During the month of January, in our student ministry, we are journeying through John in a series called “Intersections: Crossing Paths with Jesus”. We are taking a look at 4 different people, chronicled in the book of John, that interacted with Jesus and how that moment changed their life.
This past week we looked into John 3 and the conversation Jesus had with Nicodemus…in the evening…or “Nick at Night” (credit to Jon Monsour for that insight!).
During our time in the Word, our students marveled “That’s where John 3:16 is found?”. Of course John 3:16 is found in the third chapter of John. But it is eye opening to see the most quoted and memorized verse of Scripture is nestled in the context of Nicodemus crossing paths with Jesus.
Nicodemus was a Pharisee. A professionally religious person. A good but misguided man. Unlike some of the other Pharisees, who attempted to publicly humiliate, shame, and expose Jesus as a fraud, Nick came at night to have a private conversation with Jesus on deeper spiritual truths.
The thing about Nicodemus is that he was a professional condemner. His job was to create and enforce religious laws to protect the sanctity of the nation of Israel. His job was to point out to other people what they were doing right and, probably more often, point out what they were doing wrong. It was a government position. For many of the Pharisees it went to their head. They lost touch with reality and added so many details to each law that it was virtually impossible to feel any but condemnation any time a Pharisee walked by…or even worse, stop to watch what you are doing.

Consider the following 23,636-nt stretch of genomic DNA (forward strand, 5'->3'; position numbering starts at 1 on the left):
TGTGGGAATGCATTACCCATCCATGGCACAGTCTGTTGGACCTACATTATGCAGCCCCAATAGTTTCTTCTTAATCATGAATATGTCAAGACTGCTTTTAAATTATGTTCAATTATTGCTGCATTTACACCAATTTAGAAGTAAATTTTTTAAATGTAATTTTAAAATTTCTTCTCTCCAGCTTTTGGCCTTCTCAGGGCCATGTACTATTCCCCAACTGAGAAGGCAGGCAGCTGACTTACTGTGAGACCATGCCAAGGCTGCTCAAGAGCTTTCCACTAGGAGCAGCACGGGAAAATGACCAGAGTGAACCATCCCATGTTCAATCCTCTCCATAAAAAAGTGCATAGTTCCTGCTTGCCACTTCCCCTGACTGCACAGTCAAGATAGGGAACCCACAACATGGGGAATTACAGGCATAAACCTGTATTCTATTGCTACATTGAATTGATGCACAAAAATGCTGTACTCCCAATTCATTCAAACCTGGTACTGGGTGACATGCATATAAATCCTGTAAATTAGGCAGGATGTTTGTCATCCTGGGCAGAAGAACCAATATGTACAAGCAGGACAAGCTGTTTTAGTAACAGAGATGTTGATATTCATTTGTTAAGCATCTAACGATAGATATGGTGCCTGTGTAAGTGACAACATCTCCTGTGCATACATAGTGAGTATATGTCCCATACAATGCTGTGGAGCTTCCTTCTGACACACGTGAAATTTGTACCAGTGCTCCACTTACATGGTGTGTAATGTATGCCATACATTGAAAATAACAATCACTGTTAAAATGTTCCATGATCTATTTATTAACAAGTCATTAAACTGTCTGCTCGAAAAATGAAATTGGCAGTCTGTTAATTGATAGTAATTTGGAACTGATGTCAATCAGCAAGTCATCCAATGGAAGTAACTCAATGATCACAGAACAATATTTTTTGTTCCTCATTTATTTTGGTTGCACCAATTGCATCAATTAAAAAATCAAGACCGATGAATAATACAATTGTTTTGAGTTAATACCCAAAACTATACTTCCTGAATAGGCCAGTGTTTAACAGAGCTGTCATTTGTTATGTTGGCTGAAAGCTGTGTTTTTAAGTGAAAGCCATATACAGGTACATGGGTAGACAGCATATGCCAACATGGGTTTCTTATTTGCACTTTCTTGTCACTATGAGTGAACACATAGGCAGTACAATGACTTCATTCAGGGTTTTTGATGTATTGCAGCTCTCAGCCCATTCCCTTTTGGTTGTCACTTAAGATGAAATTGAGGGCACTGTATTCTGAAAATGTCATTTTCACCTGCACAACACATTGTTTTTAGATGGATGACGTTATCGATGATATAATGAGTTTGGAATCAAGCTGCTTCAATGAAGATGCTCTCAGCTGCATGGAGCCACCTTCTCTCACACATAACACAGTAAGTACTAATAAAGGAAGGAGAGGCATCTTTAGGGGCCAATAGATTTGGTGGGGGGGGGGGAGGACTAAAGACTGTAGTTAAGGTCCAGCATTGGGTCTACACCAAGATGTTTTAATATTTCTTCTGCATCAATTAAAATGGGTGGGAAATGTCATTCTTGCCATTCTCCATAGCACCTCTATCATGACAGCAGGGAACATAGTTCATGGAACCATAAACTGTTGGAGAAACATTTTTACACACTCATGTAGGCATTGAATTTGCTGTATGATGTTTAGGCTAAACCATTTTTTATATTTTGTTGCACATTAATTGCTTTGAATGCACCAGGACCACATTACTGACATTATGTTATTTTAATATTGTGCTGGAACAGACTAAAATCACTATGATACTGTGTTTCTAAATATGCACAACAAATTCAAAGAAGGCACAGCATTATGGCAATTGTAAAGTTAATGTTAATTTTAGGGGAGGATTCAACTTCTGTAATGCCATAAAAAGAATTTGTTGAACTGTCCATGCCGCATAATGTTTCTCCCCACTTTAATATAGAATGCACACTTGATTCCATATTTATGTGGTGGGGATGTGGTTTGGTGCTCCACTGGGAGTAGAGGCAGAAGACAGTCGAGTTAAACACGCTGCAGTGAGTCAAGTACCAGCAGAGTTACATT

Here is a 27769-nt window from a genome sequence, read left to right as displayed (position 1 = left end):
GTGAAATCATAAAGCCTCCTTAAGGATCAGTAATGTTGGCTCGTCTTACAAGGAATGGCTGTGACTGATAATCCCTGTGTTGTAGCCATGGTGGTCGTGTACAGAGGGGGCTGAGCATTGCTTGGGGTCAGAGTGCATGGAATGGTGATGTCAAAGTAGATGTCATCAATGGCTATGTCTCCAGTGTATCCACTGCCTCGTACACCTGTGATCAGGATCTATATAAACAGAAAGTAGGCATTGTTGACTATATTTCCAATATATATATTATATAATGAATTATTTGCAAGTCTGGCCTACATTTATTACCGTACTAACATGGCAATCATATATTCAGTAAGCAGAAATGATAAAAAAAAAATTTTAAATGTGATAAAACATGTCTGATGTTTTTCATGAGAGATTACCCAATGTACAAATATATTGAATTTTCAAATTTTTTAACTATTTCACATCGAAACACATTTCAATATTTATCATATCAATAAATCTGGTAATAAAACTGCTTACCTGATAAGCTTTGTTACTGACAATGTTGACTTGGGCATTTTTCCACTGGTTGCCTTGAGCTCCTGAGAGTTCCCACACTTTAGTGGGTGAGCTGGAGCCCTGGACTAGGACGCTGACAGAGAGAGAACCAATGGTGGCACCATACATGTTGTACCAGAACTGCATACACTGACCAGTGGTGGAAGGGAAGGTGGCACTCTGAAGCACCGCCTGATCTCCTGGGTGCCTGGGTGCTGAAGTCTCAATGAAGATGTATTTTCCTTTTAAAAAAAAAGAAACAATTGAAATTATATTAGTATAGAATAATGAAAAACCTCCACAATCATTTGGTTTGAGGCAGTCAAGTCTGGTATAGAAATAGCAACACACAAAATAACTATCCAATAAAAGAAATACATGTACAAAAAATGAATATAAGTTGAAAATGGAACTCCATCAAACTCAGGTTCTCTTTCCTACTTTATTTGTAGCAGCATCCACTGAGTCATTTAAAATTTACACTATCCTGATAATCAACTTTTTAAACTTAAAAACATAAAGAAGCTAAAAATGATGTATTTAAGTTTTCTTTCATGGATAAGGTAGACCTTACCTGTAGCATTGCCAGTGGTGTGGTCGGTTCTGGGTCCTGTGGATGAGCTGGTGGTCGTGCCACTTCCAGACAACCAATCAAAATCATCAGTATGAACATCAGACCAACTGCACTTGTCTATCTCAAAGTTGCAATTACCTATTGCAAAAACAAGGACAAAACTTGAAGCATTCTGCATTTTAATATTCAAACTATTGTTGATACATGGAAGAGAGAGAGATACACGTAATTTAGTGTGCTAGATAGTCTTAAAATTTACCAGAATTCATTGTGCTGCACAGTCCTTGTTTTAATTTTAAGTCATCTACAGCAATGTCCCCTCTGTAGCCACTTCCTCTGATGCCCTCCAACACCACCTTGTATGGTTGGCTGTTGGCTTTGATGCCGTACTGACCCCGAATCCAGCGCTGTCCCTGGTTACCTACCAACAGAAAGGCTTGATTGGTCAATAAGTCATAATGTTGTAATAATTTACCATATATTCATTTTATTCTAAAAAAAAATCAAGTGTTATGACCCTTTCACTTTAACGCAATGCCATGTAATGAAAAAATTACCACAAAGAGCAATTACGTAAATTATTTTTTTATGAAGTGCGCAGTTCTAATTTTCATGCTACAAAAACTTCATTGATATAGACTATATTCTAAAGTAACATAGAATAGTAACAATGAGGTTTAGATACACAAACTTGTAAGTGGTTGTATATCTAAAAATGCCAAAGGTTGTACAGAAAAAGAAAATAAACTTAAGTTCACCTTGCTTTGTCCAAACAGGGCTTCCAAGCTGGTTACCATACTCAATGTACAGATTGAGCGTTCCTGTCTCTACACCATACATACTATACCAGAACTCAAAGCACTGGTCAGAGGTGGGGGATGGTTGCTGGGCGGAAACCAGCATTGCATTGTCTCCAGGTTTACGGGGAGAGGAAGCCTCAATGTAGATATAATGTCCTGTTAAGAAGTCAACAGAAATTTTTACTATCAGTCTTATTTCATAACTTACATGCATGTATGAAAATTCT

So Nick is standing in front of Jesus, and Jesus blurts out the iconic phrase:
“For God so loved the world, that he gave his only Son, that whoever believes in him should not perish but have eternal life.” (John 3:16 ESV)
But for Nicodemus’ (the professional condemner) sake, He goes further:
For God did not send his Son into the world to condemn the world, but in order that the world might be saved through him. (John 3:17 ESV)
We, just like Nicodemus, find freedom from condemnation not by doing the right thing all the time, but by accepting this amazing Gift given to us. Condemnation is not a subject from which we find freedom easily. We condemn ourselves. Other people condemn us. Sometimes no one is condemning us and we feel condemned…unworthy…ashamed.
Whoever believes in him is not condemned, but whoever does not believe is condemned already, because he has not believed in the name of the only Son of God. (John 3:18 ESV)
May we find freedom from condemnation…DAILY…by the amazing Gift given to us.